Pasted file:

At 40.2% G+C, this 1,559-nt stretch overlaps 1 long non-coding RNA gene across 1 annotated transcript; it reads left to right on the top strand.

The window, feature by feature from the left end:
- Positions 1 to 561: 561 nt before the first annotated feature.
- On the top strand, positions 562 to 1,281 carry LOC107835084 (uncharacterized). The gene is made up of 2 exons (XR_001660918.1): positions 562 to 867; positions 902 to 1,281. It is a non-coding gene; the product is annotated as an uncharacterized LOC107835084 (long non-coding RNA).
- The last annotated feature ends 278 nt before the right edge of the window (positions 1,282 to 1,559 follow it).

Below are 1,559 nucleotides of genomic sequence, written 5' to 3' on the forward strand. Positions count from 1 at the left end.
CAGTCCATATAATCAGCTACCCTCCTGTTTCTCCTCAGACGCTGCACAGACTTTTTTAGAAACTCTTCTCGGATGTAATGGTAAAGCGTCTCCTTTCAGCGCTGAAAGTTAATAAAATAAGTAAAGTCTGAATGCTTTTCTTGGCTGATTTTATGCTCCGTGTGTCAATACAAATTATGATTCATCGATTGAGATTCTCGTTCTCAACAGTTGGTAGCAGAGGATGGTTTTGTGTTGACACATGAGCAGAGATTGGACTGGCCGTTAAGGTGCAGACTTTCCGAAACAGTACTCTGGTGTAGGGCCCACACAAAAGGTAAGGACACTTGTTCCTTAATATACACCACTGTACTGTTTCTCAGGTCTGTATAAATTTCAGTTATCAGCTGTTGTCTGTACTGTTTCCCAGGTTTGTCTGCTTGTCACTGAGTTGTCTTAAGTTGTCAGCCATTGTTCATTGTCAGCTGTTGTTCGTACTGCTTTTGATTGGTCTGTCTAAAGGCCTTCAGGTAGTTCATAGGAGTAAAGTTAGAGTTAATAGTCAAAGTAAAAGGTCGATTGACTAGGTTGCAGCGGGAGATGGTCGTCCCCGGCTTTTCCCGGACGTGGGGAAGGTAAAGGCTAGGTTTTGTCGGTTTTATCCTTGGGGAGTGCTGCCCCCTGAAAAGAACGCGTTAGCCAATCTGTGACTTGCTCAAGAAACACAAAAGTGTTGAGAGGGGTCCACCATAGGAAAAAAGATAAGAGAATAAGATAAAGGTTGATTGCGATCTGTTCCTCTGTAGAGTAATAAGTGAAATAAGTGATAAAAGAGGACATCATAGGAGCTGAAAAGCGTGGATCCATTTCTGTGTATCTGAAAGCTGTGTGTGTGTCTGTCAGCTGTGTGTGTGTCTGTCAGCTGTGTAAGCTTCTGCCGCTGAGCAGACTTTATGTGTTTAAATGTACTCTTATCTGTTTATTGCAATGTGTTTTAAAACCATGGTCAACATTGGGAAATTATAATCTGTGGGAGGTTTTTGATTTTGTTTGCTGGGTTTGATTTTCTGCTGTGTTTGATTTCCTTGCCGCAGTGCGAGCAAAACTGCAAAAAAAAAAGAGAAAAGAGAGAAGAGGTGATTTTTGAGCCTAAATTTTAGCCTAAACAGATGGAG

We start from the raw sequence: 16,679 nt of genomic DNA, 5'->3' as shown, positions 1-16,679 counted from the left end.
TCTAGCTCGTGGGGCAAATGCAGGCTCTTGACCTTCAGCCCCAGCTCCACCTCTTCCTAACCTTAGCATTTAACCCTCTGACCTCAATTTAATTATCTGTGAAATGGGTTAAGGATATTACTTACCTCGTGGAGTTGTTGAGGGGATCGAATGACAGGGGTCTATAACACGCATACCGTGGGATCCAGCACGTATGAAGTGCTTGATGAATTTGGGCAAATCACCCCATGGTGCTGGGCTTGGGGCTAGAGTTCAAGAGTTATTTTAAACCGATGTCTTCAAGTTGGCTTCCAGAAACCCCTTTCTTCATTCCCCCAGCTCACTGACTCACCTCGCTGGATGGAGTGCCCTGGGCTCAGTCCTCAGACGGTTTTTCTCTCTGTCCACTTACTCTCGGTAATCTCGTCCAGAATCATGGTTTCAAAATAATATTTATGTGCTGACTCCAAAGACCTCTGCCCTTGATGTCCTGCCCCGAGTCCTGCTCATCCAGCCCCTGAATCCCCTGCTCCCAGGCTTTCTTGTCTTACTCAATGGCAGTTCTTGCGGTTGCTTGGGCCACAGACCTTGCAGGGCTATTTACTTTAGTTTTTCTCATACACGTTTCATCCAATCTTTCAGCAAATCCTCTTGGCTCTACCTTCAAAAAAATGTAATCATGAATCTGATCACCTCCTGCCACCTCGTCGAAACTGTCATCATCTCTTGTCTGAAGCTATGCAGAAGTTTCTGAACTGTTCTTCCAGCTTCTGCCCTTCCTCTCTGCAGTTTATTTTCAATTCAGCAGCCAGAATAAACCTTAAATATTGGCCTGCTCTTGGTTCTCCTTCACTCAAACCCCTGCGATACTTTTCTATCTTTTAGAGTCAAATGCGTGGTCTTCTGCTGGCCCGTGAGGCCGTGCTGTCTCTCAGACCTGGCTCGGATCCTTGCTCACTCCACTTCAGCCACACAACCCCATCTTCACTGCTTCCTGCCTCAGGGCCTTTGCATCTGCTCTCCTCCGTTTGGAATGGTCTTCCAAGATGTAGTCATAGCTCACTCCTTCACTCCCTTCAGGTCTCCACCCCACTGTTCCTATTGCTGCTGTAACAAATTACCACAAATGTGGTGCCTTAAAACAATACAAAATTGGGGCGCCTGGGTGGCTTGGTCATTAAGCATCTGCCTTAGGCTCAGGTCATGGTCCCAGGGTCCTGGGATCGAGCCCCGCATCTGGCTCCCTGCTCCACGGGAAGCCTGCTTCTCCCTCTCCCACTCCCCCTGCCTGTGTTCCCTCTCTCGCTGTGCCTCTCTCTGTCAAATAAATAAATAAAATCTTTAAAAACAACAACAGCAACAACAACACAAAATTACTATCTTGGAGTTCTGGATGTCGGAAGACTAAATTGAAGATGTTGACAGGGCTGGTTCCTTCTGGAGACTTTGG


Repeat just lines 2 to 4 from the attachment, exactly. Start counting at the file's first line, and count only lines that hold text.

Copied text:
The window, feature by feature from the left end:
- Positions 1 to 561: 561 nt before the first annotated feature.
- On the top strand, positions 562 to 1,281 carry LOC107835084 (uncharacterized). The gene is made up of 2 exons (XR_001660918.1): positions 562 to 867; positions 902 to 1,281. It is a non-coding gene; the product is annotated as an uncharacterized LOC107835084 (long non-coding RNA).